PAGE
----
Quarterback Patrick Ramsey -- donning a helmet, white jersey and burgundy shorts -- looked as comfortable as the breeze felt on the sunny first day of Joe Gibbs's three-day minicamp. During passing drills early in practice at Redskins Park, Ramsey was followed by Mark Brunell, whom Gibbs signed last year to a seven-year, $43 million contract. Next was Jason Campbell, the strapping rookie Washington selected 25th overall in April's draft.
The threesome took turns on intermediate passes -- curls, comeback routes and slants -- to Washington's speedy new receivers. Dropping back, under the watchful eyes of Gibbs and quarterbacks coach Bill Musgrave, no signal-caller displayed the arm strength or self-assurance of Ramsey.
The 26-year-old displayed an air of confidence despite being surrounded by competition from players acquired at high costs. And it was a sharp contrast to Ramsey's psyche last offseason, when he lost the starting job to Brunell.
"Last year in preseason, I don't think Patrick was very relaxed," Gibbs said yesterday. "Maybe it was because of what we we're doing, or the change or whatever. You're never quite sure.
"But I think he's much more confident in what were doing now, and he's much more relaxed. I see a confidence about him, like he feels comfortable with what we're doing, much more so than last year. Hopefully, that pays off with good play."
After regaining his starting job in the 10th game last season, Ramsey altered his style in order to improve on the qualities suited for Gibbs's ball-control offense. Recently, he has had virtually perfect attendance at Redskins Park.
"He's been terrific," Musgrave said. "He knows our system like the back of his hand, and he's got an incredibly strong arm. So he's had a real good May and June."
Because Ramsey appears to have a smaller margin for error than the typical NFL starter -- with Brunell and perhaps Campbell in the shadows -- his increased confidence is just as significant as his improved play.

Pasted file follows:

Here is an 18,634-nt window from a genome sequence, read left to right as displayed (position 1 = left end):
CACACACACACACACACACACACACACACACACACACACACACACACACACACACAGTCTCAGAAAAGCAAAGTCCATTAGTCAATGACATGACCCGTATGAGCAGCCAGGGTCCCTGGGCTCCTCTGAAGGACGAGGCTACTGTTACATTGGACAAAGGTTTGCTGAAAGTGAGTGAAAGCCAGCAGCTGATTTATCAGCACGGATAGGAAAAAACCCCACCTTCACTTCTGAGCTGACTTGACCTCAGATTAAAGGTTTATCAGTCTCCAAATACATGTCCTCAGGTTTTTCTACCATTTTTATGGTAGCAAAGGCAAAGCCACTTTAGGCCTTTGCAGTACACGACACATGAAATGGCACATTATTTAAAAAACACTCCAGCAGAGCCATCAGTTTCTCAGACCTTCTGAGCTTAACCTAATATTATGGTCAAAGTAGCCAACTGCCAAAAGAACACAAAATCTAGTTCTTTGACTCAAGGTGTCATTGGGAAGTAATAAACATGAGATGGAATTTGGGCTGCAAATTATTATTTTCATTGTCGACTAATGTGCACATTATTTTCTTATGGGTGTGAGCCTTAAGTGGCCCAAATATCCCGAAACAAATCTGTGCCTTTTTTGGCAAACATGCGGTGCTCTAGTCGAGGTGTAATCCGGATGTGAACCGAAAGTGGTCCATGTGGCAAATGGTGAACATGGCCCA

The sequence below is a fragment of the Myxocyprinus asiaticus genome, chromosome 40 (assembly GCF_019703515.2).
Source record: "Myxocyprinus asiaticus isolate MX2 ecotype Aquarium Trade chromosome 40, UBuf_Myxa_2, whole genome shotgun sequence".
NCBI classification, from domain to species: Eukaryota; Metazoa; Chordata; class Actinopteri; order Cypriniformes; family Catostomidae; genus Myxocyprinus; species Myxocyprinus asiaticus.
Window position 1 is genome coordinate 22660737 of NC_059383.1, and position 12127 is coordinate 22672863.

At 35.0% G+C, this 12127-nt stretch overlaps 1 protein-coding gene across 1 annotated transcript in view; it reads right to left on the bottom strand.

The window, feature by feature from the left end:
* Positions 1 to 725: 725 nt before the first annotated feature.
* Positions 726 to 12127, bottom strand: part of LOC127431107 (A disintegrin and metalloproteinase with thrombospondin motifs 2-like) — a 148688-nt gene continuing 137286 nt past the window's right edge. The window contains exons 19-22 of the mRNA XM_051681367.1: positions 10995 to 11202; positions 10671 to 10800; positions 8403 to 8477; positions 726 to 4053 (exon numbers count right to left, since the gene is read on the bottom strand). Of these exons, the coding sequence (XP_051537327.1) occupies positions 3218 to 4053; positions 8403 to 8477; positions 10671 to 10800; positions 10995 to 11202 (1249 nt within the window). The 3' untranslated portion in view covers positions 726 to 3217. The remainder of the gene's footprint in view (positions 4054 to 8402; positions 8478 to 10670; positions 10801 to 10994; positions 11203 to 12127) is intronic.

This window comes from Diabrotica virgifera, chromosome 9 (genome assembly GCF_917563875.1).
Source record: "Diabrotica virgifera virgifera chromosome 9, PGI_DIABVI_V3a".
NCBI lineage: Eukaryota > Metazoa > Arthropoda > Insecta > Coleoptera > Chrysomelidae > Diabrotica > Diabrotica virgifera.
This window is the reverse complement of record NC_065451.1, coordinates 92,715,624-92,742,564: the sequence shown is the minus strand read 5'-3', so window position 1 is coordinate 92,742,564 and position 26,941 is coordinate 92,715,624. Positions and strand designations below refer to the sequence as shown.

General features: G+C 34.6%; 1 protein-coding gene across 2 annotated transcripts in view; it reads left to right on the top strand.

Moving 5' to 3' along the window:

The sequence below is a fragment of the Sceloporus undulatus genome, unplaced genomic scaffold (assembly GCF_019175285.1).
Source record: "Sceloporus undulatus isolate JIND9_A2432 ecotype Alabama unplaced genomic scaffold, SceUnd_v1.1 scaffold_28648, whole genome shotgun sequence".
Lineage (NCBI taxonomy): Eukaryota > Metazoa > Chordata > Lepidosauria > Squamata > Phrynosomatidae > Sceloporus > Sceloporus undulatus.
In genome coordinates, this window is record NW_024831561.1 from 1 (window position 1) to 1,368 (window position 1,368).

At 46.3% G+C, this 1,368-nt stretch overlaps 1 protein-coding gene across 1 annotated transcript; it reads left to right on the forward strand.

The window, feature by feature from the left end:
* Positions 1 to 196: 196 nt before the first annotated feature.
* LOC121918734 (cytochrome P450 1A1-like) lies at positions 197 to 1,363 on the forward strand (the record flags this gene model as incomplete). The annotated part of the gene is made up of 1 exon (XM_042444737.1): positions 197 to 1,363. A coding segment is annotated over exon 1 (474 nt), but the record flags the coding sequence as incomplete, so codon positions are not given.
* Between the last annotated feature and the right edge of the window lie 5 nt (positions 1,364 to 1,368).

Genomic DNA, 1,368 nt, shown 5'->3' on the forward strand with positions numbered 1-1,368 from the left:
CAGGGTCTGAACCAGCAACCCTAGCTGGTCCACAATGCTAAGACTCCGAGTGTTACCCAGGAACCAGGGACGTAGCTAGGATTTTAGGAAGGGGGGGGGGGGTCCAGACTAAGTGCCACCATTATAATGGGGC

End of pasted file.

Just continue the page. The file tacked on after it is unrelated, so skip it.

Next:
"I certainly feel as confident as I've ever been as a quarterback in the NFL," said Ramsey, who completed a career-high 62 percent and started seven games last season. "It's also time for me to play my best. That's what I'm working everyday to get to."
When Ramsey replaced Brunell, the left-hander was statistically the worst NFL starter with a league- and career-low 49.8 percent accuracy. Nonetheless, there is some sentiment within the organization, including players who praise Ramsey, that Brunell didn't benefit from Gibbs's adjusting his offense toward the end of the season. For his part, Gibbs has repeatedly cautioned reporters about writing off Brunell this season.
Ramsey should benefit from not having to undergo another official quarterback competition. After Brunell was acquired last year, the two quarterbacks split the practice snaps -- and alternated starting in exhibitions -- until Brunell won the job late in training camp. Both quarterbacks appeared to be hindered by the process. Ramsey completed just 45 percent of his passes in the exhibition season and later admitted his confidence reached a nadir even before Brunell won the job.
"I think it was important for me to play last year," Ramsey said, "learn from that."
Now that Ramsey has been named the starter, he will direct more than 90 percent of the offense's practice plays beginning in training camp.
"If you ask me, Patrick is night and day from last year," tailback Clinton Portis said yesterday. "I think Pat stepped in last year at a time when we needed a spark, and he performed well. This year you look at Pat, and he looks like Peyton Manning. He's not Peyton Manning, but the difference in him [is] the leadership role, where he's putting the ball and his accuracy, the patience he has now. You could say that he's comfortable."
Former Redskins quarterback Joe Theismann said of Ramsey yesterday after watching practice: "You really can't worry about: 'What about Mark? What about Jason? Oh my God, they drafted a quarterback in the first round.' I've been in that situation before, and all you can focus on is the task at hand."
The Redskins have implemented the shotgun formation, which should help Ramsey, who has been criticized for sometimes holding the ball too long and being too slow to make decisions. The shotgun allows quarterbacks to see the field better, which helps them anticipate blitzes and make quicker decisions.
Ramsey's situation has drawn comparisons to that of Chargers quarterback Drew Brees prior to last season. After San Diego used its top pick in the 2004 draft to take Philip Rivers, Brees had a Pro Bowl season. Ramsey is quick to note that he is in a more favorable situation: Unlike Brees, who kept his job because Rivers had a protracted holdout, the strong-armed quarterback from Ruston, La., has been told that he's the starter for the foreseeable future.
And he certainly is acting like it.